The other aspect of our stewardship is our relationship with the rest of the creation. When we interfere with the universe, we have to interfere in the name of God, not in the name of our desires. This is where the quarrel starts. I may appropriate God’s Attributes to myself, forget that I am being created, not heed His guidance, and choose as I want (submit to God’s Will vs. submit to my ego). If I forget I am here to act in the name of God, I start acting according to my own whims.  We have to implement God’s guidance into our life by using our freewill correctly. This is a personal responsibility. This is why there is no clergy in Islam. No one else can do it apart from me. The rules of the Qur’an are waiting to be implemented by human beings in their personal lives by themselves. This is why belief in God is a personal choice and a personal matter. Indeed we live in a society and have relationships, but we are personally responsible for our choices. If my friend is a wali, a friend of God, that does not save me. If somebody cannot give the Rububiyyah to God (admit that God is the Sustainer) in his own life, he cannot do it in his family, city, or country. This means acknowledging that God is the Creator and choosing to submit our freewill according to His will. Having a personal relationship with God is beautiful and safe. It is to know that you do not worship your own desires, nor can anyone bully you. Death is nothing to fear for such a believer. Even if we hear that doomsday is here, we say “my Most Compassionate Sustainer is operating it all,” so we are relaxed. The key to inner peace is in this realization: “It is the All-Wise and the Most-Merciful One who is administering my life, not me!”

This is why the main question is Who is your Rab/Sustainer/Administrator? Not who created you? We need to realize that our belief is dynamic and needs to be continuously renewed.

We might talk of being a submitter to God at three interrelated levels. Practice of rituals (ibadah), practice of shariah (Divine laws/guidance) at the societal level, and the personal practice of one’s belief, which is the core of everything. Living our belief entails living as the worshipper of God only. It is a personal conviction. To become part of the ummah (religious community), you need to submit yourself to God, not commit yourself to the ummah. For example, if you are going to college, and if you do not study well, you will be expelled from school. Even if you want to identify yourself with Purdue University and you wear a Purdue t-shirt, this does not make you a student there. The point of you being a part of the university is for you to learn and receive training. If you are not committed to your education, then there is no meaning for you to be part of the community anyways.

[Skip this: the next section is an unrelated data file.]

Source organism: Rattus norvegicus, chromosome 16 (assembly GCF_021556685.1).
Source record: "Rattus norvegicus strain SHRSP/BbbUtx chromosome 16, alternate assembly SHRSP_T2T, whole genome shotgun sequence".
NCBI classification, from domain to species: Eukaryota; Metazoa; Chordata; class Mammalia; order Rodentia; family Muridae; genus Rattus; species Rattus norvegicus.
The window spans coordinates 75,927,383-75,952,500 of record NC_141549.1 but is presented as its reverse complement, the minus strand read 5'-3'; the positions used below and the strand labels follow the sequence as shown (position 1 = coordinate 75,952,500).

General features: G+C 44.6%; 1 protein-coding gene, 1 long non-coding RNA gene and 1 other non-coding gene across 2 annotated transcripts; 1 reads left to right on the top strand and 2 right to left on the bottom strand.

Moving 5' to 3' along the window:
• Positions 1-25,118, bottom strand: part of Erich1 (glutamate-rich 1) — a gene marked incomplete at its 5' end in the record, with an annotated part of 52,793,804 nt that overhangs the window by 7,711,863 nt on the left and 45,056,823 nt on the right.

Claiming that I am a monotheist, there is only one God, is a necessary but not sufficient step. A person might ask, “Yes, creation witnesses that there is only one God, but when it comes to my life, decisions I make about my life, in how I interact with others, who is going to decide? Is it me or the Creator? Will I submit to His guidance or act according to my desires?” Claiming to be a monotheist does not solve the problem. Usually if someone claims to be an atheist, it means “I could not find any way to submit; I am not ready to look for it at all.” But if someone claims to be an agnostic, it means, “I know there is a God, but I do not want to submit to Him.”

Being a servant of God is beautiful; it means you are free from all other thousands of servitudes. It means: relax! If you really believe in God, everything is guaranteed as He wills. And the good news is that the One who is in charge is the Most-Compassionate and the All-Wise…


[1] Dr. Eren Tatari is the author of Surrendering to God: Understanding Islam in the Modern Age  (Tughra Publications, December 2012).  She is an Assistant Professor at Rollins College, FL focusing on Islam and Muslims in the West.